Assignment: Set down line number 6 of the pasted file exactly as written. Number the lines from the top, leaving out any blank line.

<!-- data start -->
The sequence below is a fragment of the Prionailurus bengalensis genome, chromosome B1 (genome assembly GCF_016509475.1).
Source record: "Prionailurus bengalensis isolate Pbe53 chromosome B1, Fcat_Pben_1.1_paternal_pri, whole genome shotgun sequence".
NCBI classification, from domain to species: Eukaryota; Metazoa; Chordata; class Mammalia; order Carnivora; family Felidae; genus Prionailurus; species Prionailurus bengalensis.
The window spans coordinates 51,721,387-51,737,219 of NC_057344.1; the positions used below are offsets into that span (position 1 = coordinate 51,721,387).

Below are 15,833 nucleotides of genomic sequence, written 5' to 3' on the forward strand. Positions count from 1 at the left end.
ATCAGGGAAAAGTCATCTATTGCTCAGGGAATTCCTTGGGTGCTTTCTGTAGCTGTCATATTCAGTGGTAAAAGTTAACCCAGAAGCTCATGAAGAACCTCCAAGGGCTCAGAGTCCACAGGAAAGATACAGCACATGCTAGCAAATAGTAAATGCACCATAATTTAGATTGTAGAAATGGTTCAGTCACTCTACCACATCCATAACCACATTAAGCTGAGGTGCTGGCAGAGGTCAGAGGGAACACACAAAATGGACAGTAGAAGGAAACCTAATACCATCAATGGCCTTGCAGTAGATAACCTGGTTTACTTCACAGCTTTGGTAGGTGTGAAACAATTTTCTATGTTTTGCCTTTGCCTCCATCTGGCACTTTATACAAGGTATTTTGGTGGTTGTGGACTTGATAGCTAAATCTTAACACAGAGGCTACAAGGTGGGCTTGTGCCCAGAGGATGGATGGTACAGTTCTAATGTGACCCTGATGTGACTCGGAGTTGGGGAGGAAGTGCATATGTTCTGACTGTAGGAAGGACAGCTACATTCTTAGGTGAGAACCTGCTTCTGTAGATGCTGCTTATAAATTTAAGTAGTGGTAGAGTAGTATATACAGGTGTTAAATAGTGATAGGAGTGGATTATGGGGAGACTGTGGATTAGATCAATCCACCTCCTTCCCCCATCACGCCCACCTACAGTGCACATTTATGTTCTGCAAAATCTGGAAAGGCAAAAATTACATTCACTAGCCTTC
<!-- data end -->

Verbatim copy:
ATCAGGGAAAAGTCATCTATTGCTCAGGGAATTCCTTGGGTGCTTTCTGTAGCTGTCATATTCAGTGGTAAAAGTTAACCCAGAAGCTCATGAAGAACCTCCAAGGGCTCAGAGTCCACAGGAAAGATACAGCACATGCTAGCAAATAGTAAATGCACCATAATTTAGATTGTAGAAATGGTTCAGTCACTCTACCACATCCATAACCACATTAAGCTGAGGTGCTGGCAGAGGTCAGAGGGAACACACAAAATGGACAGTAGAAGGAAACCTAATACCATCAATGGCCTTGCAGTAGATAACCTGGTTTACTTCACAGCTTTGGTAGGTGTGAAACAATTTTCTATGTTTTGCCTTTGCCTCCATCTGGCACTTTATACAAGGTATTTTGGTGGTTGTGGACTTGATAGCTAAATCTTAACACAGAGGCTACAAGGTGGGCTTGTGCCCAGAGGATGGATGGTACAGTTCTAATGTGACCCTGATGTGACTCGGAGTTGGGGAGGAAGTGCATATGTTCTGACTGTAGGAAGGACAGCTACATTCTTAGGTGAGAACCTGCTTCTGTAGATGCTGCTTATAAATTTAAGTAGTGGTAGAGTAGTATATACAGGTGTTAAATAGTGATAGGAGTGGATTATGGGGAGACTGTGGATTAGATCAATCCACCTCCTTCCCCCATCACGCCCACCTACAGTGCACATTTATGTTCTGCAAAATCTGGAAAGGCAAAAATTACATTCACTAGCCTTC